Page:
Perinatal death triples the prevalence of postpartum depression among women in Northern Uganda :

Show simple item record Arach, Anna Agnes Ojok Nakasujja, Noeline Nankabirwa, Victoria Ndeezi, Grace Kiguli, Juliet Mukunya, David Odongkara, Beatrice Achora, Vincentina Tongun, Justin Bruno Musaba, Milton Wamboko 2021-05-03T11:44:24Z 2021-05-03T11:44:24Z 2020-10-13
dc.identifier.citation Arach A. A. O., . . . et al. (2020). Perinatal death triples the prevalence of postpartum depression among women in Northern Uganda : A community-based cross-sectional study. PLoS ONE 15(10): e0240409. https://doi. org/10.1371/journal.pone.0240409 en_US
dc.description Article en_US
dc.description.abstract Introduction Deaths during the perinatal period remain a big challenge in Africa, with 38 deaths per 1000 pregnancies in Uganda. The consequences of these deaths can be detrimental to the women; some ending up with postpartum depression. We examined the association between perinatal death and postpartum depression among women in Lira district, Northern Uganda. Methods We conducted a community-based cross-sectional study of 1,789 women. Trained research assistants screened women for postpartum depressive symptoms on day 50 postpartum using the Edinburgh postpartum depression scale (EPDS). Socio-demographic, economic, birth and survival status of the neonate were collected during pregnancy and within one week postpartum. We used generalized estimating equation for the Poisson family with a log link using Stata to estimate the prevalence ratio of the association between postpartum depressive symptoms (EPDS scores 14) and perinatal death. Mothers who lost their babies between 7–49 days postpartum were excluded. design, data collection, and analysis, decision to publish, or preparation of the manuscript. Competing interests: The authors have declared that no competing interests exist. Results Of the 1,789 participants symptomatically screened for postpartum depression, 377 (21.1%) [95% confidence interval (95%CI): 17.2%, 23.0%] had probable depressive symptoms. The prevalence of postpartum depressive symptoms among the 77 women who had experienced perinatal death (37 stillbirths and 40 early neonatal deaths (7 days of life)) was 62.3% [95% CI: 50.8%, 72.6%] compared to 19.2% [95% CI: 17.4%, 21.2%], among 1,712 with live infants at day 50 postpartum. Women who had experienced a perinatal death were three times as likely to have postpartum depressive symptoms as those who had a live birth [adjusted prevalence ratio 3.45 (95% CI: 2.67, 4.48)]. Conclusions The prevalence of postpartum depressive symptoms, assessed by EPDS, was high among women who had had a perinatal death in Northern Uganda. Women experiencing a perinatal death need to be screened for postpartum depressive symptoms in order to intervene and reduce associated morbidity. en_US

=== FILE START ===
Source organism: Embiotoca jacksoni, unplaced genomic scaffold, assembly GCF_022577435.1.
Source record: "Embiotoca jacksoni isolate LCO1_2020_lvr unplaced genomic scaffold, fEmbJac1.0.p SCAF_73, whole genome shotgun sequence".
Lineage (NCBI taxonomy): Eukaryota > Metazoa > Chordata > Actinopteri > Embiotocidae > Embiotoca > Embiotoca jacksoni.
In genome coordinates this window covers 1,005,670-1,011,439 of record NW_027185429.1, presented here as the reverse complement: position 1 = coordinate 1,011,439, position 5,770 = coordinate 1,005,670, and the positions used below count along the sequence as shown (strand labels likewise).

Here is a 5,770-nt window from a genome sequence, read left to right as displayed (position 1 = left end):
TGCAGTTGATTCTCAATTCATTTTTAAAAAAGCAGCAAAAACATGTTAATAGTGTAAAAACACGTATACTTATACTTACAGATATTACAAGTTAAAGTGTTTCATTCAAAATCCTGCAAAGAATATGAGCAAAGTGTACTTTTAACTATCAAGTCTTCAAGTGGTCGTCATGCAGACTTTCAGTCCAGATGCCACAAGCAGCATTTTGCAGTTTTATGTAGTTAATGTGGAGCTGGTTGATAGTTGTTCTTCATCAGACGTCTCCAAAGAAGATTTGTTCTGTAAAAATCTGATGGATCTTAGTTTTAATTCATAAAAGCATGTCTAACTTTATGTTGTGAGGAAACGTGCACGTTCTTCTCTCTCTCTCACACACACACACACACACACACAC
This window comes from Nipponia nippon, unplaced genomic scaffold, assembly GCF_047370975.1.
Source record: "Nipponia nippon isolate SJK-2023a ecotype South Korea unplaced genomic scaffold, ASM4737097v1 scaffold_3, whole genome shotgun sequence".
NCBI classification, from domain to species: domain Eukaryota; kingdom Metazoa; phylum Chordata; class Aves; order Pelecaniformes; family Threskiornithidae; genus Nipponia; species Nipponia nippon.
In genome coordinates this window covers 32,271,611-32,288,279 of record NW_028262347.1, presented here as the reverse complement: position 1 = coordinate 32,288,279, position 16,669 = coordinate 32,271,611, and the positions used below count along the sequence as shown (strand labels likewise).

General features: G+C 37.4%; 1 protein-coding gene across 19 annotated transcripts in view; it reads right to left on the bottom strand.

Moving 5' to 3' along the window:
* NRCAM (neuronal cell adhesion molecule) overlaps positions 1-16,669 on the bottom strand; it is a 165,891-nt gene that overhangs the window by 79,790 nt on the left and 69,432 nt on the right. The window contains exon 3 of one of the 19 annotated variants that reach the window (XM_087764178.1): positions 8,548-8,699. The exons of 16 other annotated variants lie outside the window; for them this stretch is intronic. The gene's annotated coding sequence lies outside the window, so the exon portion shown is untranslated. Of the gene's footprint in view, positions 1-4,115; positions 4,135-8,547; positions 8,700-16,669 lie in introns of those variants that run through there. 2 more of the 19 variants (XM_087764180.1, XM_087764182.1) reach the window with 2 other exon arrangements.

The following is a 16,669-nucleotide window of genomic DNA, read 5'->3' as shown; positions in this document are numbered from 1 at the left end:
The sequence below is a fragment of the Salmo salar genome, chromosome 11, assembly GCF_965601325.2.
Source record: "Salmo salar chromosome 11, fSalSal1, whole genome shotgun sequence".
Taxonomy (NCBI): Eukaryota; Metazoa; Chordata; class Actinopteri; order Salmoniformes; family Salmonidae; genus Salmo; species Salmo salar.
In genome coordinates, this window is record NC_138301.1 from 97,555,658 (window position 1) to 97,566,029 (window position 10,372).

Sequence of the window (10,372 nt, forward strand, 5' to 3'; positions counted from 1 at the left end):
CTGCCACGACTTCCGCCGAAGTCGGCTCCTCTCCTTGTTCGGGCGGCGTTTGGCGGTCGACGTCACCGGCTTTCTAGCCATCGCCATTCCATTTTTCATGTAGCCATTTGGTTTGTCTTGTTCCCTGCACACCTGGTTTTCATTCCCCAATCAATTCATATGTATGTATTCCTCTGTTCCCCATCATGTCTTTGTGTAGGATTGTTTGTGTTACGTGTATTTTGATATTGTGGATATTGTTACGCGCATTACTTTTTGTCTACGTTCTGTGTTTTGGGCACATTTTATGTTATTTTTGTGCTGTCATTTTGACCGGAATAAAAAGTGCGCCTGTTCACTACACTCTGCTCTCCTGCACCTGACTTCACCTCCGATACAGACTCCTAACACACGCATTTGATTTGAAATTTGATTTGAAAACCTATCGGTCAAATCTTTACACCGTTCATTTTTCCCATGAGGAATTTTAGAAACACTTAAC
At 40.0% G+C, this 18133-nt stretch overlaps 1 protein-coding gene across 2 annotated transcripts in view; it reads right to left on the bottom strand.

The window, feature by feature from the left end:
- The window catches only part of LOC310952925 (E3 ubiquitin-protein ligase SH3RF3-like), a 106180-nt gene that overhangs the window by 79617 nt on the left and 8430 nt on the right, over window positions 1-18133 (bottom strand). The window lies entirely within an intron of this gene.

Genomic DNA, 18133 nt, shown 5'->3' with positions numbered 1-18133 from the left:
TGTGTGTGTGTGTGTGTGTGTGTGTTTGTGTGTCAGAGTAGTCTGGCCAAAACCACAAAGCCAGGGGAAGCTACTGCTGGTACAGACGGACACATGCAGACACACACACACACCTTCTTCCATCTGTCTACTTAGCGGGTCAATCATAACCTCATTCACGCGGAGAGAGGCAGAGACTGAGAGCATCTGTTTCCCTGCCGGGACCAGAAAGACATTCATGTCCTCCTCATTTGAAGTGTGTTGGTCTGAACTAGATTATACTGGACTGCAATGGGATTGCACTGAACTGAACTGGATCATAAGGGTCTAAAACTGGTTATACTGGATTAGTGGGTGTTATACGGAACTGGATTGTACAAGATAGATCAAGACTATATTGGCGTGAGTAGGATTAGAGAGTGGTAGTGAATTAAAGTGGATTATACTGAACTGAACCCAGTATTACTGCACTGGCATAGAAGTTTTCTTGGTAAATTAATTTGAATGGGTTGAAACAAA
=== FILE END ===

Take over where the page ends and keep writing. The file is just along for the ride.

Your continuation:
dc.description.sponsorship Lira University, Makerere University, Busitema University. en_US
dc.language.iso en en_US
dc.publisher Busitema University ; Plos One. en_US
dc.subject Deaths en_US
dc.subject Perinatal period en_US
dc.subject Africa en_US
dc.subject Pregnancies en_US
dc.subject Uganda en_US
dc.subject Women en_US
dc.subject Postpartum depression en_US
dc.subject Perinatal death en_US
dc.title Perinatal death triples the prevalence of postpartum depression among women in Northern Uganda : en_US
dc.title.alternative a community-based cross sectional study. en_US
dc.type Article en_US

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